Contingent Offers Do Fall ThroughA contingent home could be back on the market.
How Likely Does Contingent Real Estate Come Back to The Market
The Chances of a Contingent Home Not Closing
The opportunity to purchase a home these days isn't easy. For the past couple of years, the real estate market has been defined by extremely low housing inventory. With so few homes available to purchase, competition among buyers has been severe.
Many buyers have even been going to extremes by reducing the common contingencies you would find in most real estate contracts. While eliminating contingencies is a common occurrence in many instances it is not always the case.
Some buyers are more level-headed and will insist on having a home inspection. Others are not in the fortunate position of being able to remove a financing contingency. These two contingencies can often be the reason for home sales falling through.
It leads to the question of how often do contingent offers fall apart. It is essential for buyers to understand what contingent means in real estate. When a house is contingent, the odds are pretty good that the sale is not a done deal.
Ask any real estate agent and they will tell you that homes come back on the market frequently. Let's take a more detailed look at why a contingent house could suddenly reappear in the multiple listing service.
Home Inspections Often Lead to Contingent House Being Back on Market
A home inspection is one of the more common reasons why a contingent home will not make it to closing. If you have ever bought a home before, you know how easy it is for a home inspector to spot problems.
For first-time home buyers who are stretched thin with their finances, finding out that the roof needs replacement and the heating system only has a few years left isn't going to be pleasant news.
In many cases, if a seller is not flexible at all with dropping the price or providing a credit a buyer will be forced to pass on the house. In a hot market, the seller might want to take their chances that another buyer is just around the corner who can be more forgiving.
Buyer Financing Can Fall Through
Although far less common for a contingent home to fall through because of financing it can happen. Unfortunately, life can get in the way of some home purchases. There have been times when a buyer will lose their job during the process of trying to purchase.
When something devastating happens like that there is little that can be done to salvage the deal.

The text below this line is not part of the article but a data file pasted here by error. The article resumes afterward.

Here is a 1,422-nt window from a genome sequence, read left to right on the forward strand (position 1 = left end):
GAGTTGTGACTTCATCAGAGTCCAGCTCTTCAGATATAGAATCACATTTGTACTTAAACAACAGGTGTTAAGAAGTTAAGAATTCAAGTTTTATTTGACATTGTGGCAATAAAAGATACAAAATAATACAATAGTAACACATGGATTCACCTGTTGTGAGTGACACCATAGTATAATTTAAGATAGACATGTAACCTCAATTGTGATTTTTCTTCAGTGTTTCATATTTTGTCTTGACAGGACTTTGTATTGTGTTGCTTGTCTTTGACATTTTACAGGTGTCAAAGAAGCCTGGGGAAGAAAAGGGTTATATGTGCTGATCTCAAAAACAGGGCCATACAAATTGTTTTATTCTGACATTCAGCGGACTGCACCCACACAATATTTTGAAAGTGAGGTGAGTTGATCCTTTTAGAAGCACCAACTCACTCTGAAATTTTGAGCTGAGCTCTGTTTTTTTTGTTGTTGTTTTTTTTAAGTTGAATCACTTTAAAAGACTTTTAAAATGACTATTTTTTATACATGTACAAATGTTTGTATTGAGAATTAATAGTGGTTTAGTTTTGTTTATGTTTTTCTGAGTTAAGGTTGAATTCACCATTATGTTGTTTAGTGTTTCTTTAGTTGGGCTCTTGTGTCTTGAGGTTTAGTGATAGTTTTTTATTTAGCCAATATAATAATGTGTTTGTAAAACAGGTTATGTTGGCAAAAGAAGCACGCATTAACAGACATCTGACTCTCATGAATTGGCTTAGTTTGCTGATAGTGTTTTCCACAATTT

A Low Appraisal Could Also Contribute to a Contingent Property Failing to Sell
With the explosion of housing prices in such a small window of time, it is possible for a home not to appraise at the purchase price. When an appraisal does not come in there are a few things that can happen.
The lender will usually want a certain amount of equity in order to grant the loan. In order to keep the loan to value ratio, where it needs to be a buyer, may need to increase their down payment.
Unfortunately, not all buyers have the luxury of having endless supplies of cash. If a buyer does not have the ability to come up with additional funds and a seller is unwilling to drop their price, the house could be headed back to the market.
Home Sale Contingencies Can Be Deal Killers
Although far less common when real estate markets favor home sellers, a home sale contingency can squash a real estate transaction. If a buyer has proposed a sale be contingent on their current home selling and it doesn't, the subject property could be back on the market.
Most real estate agents recommend their clients avoid home sale clauses for this very reason.
If you have been looking for a home to purchase for a while and miss out on your dream home, all may not be lost. It could be possible that the house you love finds its way back onto the market.
When you identify a contingent home you would like to purchase keep an eye out on what happens with it. It would also be advisable to have your buyer's agent speak to the listing agent to be clued in on the possibility of the transaction falling through.
You could also consider a backup offer to be in the first position should it be back for sale again. Never count out a home that has gone contingent as being a done deal. Many contingent house sales never make it to closing.